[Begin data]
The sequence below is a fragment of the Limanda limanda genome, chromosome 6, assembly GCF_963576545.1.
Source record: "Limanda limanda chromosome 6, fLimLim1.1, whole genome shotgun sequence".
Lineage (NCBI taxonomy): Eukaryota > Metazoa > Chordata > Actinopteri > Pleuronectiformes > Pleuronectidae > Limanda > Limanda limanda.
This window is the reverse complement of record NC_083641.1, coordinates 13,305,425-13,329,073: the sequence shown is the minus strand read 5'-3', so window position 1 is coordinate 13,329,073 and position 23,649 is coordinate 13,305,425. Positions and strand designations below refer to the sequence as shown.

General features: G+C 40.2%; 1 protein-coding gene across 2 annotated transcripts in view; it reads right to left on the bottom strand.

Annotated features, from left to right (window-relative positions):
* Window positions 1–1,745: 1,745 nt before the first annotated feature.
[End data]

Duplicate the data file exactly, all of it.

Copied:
The sequence below is a fragment of the Limanda limanda genome, chromosome 6, assembly GCF_963576545.1.
Source record: "Limanda limanda chromosome 6, fLimLim1.1, whole genome shotgun sequence".
Lineage (NCBI taxonomy): Eukaryota > Metazoa > Chordata > Actinopteri > Pleuronectiformes > Pleuronectidae > Limanda > Limanda limanda.
This window is the reverse complement of record NC_083641.1, coordinates 13,305,425-13,329,073: the sequence shown is the minus strand read 5'-3', so window position 1 is coordinate 13,329,073 and position 23,649 is coordinate 13,305,425. Positions and strand designations below refer to the sequence as shown.

General features: G+C 40.2%; 1 protein-coding gene across 2 annotated transcripts in view; it reads right to left on the bottom strand.

Annotated features, from left to right (window-relative positions):
* Window positions 1–1,745: 1,745 nt before the first annotated feature.